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The Banshees of Inisherin Works. Here's Why.

“Do you know who we remember for how nice they was in the 17th century?”
“Who?”
“Absolutely no one. Yet we all remember the music of the time. Everyone, to a man, knows Mozart’s name.”
“Well, I don’t, so there goes that theory.”


Pour a glass of something fancy, because this one’s going to be deep.

While discussing Il Noma Della Rosa (The Name of the Rose), Umberto Eco said that a novel should be a “vehicle for interpretation,” which is also true of paintings, movies, and whatever else you think counts as art.

Eco inisted that it’s rubbish when an artist tells you how to interpret their work. And he’s not wrong. Similar to saying, “Don’t explain the joke,” a work of art that really wants you to get its message is always a bore. (We've all sat through TV episodes that felt like having dinner with That One Relative who always talks politics.)

On the other end of the creative spectrum are insufferable artists who aren't happy until their work is an incomprehensible mess. If no one can understand it, it must be real art, right?

Thankfully, the Banshees of Inisherin is the rare film that lands exactly where it’s supposed to.

Mind you, I don’t think every film needs to scrutinized like a painting in the Louvre. Some great movies are all about watching fun characters punch Nazis. No need to leave room for interpretation, just let me inhale popcorn while handsome heroes smack Hitler around and I'm happy.

But when a movie wants to be a work of art, it needs that breathing room.

So, what’s going on in Banshees? Is it a metaphor for the Irish Civil War? A discussion of a mid-life crisis? A thesis on the value of friendship? A symbolic exploration of our interactions with figures of authority?

And what exactly happened in this movie? Did [redacted] suffer an accident? Did [redacted] ever find the source of his despair? Is it better for [redacted] take risks on the mainland than to live on the boring-but-safe island?

The ground is littered with unanswered questions.

I realize this can sound like a recipe for a pretentiously bad movie, but, trust me, it’s a fascinating film that’s fulfilling in its own way. The film's empty spaces leave us with room to fill in the blanks, and, like people taking a hushed walk after a hard day, we shuffle through those empty spaces and find ourselves compelled to ponder the human condition, along with our responsibilities to ourselves and to one another. I have a strong "eye roll" reaction to artistic films, but this one hits the spot.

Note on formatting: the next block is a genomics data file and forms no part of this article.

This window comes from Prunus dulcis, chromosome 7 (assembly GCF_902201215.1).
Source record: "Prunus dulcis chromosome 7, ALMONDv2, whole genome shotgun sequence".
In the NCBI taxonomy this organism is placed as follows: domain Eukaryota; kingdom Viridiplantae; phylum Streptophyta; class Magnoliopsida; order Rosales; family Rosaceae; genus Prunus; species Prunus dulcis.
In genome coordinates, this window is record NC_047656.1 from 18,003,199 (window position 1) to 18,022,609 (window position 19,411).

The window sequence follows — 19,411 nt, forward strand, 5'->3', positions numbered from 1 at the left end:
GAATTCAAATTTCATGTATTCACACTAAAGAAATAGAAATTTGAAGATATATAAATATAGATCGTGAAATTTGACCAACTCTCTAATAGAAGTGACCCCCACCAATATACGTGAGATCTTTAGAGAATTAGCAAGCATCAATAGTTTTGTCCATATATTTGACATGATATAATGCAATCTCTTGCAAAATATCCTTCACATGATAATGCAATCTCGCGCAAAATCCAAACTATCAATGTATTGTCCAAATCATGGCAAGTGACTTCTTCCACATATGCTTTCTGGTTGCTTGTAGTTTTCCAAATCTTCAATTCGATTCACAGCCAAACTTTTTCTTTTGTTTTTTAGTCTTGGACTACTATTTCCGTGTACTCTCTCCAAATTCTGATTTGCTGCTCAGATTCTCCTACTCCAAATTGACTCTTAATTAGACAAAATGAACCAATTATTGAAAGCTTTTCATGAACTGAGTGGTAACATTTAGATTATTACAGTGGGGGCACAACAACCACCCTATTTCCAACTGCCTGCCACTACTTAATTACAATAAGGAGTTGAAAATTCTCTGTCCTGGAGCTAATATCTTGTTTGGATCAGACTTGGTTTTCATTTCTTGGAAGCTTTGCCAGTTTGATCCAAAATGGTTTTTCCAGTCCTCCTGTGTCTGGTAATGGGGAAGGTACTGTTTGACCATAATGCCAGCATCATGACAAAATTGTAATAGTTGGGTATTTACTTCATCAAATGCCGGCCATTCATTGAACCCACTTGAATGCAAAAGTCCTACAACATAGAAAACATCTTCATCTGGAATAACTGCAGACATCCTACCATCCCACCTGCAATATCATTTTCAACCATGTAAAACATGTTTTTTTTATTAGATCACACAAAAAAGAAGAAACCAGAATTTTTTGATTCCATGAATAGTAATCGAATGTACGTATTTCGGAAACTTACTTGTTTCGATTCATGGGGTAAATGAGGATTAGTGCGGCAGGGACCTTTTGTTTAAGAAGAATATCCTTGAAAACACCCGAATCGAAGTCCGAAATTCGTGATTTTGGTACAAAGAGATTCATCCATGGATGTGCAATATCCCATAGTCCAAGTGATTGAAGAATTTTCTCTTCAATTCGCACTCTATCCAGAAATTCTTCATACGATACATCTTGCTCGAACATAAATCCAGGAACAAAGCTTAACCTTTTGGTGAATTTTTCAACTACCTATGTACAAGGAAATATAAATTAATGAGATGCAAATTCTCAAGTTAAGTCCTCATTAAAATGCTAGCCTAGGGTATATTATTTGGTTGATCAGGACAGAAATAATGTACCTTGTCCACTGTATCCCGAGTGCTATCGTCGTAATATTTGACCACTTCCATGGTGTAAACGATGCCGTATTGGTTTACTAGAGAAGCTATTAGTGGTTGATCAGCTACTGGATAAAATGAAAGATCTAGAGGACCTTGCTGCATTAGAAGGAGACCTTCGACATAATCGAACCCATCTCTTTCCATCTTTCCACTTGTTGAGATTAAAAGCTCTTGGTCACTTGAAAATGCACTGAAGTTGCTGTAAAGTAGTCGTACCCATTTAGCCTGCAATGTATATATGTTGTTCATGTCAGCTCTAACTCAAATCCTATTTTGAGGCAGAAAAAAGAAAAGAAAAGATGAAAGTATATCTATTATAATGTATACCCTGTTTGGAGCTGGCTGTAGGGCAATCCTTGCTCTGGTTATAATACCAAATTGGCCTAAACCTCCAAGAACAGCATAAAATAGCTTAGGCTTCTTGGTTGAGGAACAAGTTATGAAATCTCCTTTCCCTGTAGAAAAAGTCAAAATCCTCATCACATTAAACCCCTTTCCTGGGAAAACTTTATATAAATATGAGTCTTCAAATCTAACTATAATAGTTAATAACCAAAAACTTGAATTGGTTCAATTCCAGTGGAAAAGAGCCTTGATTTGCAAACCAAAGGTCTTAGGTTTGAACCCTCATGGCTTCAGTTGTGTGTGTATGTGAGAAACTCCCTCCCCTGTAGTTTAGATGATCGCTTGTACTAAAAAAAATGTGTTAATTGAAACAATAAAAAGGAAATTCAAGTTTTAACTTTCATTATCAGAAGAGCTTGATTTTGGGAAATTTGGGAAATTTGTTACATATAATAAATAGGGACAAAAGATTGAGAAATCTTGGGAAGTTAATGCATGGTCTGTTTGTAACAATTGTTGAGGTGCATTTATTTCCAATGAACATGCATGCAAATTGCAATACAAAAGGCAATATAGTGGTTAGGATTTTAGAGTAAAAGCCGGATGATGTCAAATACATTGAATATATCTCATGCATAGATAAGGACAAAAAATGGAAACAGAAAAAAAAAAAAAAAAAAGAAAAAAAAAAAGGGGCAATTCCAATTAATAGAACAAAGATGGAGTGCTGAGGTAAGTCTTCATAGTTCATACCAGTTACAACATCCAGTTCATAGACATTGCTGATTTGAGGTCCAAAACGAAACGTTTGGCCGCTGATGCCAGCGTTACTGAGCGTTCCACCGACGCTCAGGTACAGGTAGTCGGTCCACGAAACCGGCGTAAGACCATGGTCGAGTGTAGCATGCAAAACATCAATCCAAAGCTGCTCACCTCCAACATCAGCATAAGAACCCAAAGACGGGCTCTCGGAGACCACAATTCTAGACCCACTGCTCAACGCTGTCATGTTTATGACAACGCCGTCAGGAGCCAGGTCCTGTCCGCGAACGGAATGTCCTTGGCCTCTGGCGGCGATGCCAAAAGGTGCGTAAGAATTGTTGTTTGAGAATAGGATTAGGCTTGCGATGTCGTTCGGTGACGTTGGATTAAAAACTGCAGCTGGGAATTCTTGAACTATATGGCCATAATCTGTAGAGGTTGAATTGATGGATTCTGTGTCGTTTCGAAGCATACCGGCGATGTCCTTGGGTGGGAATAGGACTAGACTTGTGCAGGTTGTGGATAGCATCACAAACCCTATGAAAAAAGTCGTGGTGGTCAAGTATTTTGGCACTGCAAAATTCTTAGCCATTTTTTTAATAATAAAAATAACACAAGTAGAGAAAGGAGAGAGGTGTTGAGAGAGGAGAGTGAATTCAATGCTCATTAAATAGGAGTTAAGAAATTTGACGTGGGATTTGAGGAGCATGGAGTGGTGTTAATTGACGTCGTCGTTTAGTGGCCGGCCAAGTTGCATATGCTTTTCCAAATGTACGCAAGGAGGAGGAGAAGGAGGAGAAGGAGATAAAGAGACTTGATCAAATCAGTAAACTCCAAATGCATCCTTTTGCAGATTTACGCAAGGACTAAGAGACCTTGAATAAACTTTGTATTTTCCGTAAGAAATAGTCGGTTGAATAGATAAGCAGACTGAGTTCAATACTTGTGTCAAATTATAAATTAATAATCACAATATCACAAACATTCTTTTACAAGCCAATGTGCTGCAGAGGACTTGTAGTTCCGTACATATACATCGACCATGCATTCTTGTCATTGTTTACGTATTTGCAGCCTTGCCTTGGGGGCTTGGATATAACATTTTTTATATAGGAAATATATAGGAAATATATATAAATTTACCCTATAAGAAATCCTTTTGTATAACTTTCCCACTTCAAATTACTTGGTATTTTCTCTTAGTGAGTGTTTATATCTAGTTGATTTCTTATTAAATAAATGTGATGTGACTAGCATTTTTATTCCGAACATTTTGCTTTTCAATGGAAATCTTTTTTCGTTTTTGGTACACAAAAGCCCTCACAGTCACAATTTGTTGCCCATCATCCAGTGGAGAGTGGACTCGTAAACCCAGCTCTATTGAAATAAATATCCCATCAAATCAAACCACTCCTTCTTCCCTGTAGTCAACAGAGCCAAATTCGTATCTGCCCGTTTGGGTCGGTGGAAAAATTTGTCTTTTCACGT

There’s plenty more reasons to like The Banshees of Inisherin. The acting is absolutely perfect. The use of natural light is stunning. The director chose to film in ultra wide screen, a format normally used for action because you can fit more excitement on screen, making this quiet story into an epic tale. If you think about it, it's hard to film a bunch of people talking and make it look interesting (there's a reason parlor dramas aren't known for cinematography) but Martin McDonagh painstakingly made each shot into a masterpiece. You could fall in love with this movie even if the sound was off, but then you'd miss out on the brilliant dialog.

Final Analysis: Ten out of ten fingers.

“Have I gone fecking mental? No I haven’t gone fecking mental. Not only have I not gone fecking mental, but I have got ten fingers to prove I’m not fecking mental. How many fingers have you got to prove you’re not fecking mental?”
“Nine fingers.”
“Nine fingers is the epitome of mental.”


___

Adam D. Jones is a writer, musician, and medievalist. He's also an introvert who is jealous of hermits and secretly wonders if the threat of self-mutilation would keep people away...

6 comments:

  1. The most astonishing thing about this movie to me is the way McDonagh balances the tone in the edge of a knife and never leans too far one way or the other. Too funny or too somber and this would've crashed and burned. But it's just right.

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  2. Dang. I wish I had said it that well! Yes, he really did a great job maintaining a unique and beautiful tone for two hours.

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  3. In case you see my comment on your review of Babylon, just want to mention this was my 2nd favorite movie of the year, so we agree on one anyway :)

    There are several small scenes in Banshees that are just perfect. Wonderfully acted and filmed.

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  4. DreadPirate, thank you so much for being part of the Doux community. Seriously. With a smilie. :)

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    Replies
    1. Thank you!! I’m more of a lurker than a commenter as I’ll never say anything nearly as articulately as the folks here do, but I do love the fact that the interests of the people here so often intersect with my own. Buffy, Lost, Star Trek is what got me here, but from that I’ve learned so much and branched out to so many other shows and movies I may not have watched otherwise. So thank you to everyone here. Whether I agree (Banshees) or disagree (Babylon), I know it will be a thoughtful, detailed, and at times amusing discourse.

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    2. DreadPirate, you seem pretty articulate to me. And you're very welcome.

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